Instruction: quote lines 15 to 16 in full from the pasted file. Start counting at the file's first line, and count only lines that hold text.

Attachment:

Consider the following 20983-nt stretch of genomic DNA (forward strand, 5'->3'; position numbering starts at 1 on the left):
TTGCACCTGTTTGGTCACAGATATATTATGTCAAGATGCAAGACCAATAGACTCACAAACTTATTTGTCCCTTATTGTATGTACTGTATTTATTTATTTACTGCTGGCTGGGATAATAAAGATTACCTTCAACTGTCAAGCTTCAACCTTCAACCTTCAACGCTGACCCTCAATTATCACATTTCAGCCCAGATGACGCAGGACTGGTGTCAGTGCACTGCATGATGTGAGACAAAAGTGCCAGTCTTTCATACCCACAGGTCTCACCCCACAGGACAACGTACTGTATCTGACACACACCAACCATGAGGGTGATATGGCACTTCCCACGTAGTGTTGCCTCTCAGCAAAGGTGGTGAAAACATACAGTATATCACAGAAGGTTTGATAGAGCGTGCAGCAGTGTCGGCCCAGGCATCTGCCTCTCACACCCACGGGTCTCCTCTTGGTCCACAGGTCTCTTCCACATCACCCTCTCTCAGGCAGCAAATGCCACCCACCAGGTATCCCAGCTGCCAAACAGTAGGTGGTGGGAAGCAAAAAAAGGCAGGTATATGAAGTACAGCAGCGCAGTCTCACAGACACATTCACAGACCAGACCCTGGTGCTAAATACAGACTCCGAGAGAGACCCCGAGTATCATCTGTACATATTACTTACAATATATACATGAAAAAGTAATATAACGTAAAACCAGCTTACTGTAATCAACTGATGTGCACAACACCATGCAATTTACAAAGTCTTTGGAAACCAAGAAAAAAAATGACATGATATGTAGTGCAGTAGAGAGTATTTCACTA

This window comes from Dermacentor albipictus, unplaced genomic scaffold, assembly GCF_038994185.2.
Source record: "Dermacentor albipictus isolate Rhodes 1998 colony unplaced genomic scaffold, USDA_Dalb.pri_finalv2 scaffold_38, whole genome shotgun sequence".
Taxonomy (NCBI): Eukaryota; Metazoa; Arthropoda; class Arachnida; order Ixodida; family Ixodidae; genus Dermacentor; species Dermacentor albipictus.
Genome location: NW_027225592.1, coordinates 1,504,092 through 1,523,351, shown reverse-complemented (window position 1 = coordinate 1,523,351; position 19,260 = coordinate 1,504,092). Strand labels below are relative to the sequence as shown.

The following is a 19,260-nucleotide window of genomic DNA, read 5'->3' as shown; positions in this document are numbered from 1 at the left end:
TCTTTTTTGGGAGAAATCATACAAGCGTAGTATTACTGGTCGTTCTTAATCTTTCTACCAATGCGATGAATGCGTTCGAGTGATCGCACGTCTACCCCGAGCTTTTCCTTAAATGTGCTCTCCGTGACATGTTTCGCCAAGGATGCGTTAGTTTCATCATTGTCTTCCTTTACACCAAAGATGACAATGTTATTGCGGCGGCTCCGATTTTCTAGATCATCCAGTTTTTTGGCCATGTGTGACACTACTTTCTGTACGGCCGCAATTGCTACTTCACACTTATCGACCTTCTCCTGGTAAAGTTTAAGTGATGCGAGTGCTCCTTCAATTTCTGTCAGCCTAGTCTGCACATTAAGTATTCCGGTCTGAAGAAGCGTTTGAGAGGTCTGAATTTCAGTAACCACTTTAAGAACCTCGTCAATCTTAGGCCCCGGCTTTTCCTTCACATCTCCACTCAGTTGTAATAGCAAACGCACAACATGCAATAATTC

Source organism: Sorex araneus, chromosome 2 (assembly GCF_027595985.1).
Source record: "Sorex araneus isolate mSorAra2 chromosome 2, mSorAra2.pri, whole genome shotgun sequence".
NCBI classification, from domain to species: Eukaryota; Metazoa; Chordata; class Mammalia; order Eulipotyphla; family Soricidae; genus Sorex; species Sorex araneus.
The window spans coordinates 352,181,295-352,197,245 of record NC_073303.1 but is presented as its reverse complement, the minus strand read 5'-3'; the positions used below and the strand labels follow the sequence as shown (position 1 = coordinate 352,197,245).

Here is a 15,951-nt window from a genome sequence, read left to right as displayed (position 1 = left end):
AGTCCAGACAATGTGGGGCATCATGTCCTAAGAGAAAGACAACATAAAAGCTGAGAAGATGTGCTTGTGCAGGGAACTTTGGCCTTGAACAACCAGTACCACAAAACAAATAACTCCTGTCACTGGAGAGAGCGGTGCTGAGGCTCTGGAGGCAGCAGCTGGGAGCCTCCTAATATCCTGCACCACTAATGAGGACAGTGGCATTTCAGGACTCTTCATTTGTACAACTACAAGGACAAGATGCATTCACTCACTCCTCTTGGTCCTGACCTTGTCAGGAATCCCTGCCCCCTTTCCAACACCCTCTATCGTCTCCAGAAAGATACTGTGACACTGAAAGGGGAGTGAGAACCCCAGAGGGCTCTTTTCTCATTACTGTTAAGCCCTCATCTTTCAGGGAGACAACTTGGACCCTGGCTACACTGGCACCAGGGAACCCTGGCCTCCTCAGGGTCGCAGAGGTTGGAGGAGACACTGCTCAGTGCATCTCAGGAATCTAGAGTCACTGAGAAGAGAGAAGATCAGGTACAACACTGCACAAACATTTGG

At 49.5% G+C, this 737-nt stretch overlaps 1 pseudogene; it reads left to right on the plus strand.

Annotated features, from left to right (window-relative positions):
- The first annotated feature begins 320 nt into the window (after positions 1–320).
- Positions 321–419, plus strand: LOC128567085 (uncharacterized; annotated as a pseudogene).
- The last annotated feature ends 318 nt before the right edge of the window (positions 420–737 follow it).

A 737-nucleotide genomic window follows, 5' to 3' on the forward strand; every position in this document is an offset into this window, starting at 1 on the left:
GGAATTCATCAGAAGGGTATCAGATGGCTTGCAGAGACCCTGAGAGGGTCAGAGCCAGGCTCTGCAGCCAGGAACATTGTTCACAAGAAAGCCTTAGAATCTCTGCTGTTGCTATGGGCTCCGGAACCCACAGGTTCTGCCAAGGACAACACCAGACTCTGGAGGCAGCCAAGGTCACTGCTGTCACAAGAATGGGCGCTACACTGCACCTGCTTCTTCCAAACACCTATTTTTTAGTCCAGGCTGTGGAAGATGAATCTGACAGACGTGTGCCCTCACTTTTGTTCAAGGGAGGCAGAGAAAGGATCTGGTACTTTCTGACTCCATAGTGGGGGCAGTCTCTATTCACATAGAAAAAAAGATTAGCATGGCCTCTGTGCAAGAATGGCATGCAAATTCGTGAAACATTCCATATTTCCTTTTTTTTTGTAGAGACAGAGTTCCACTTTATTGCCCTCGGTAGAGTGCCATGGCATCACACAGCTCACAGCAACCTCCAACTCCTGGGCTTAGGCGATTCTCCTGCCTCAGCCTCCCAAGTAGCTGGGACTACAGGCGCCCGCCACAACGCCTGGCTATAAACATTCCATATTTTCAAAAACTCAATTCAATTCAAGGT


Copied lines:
At 49.5% G+C, this 737-nt stretch overlaps 1 pseudogene; it reads left to right on the plus strand.

Annotated features, from left to right (window-relative positions):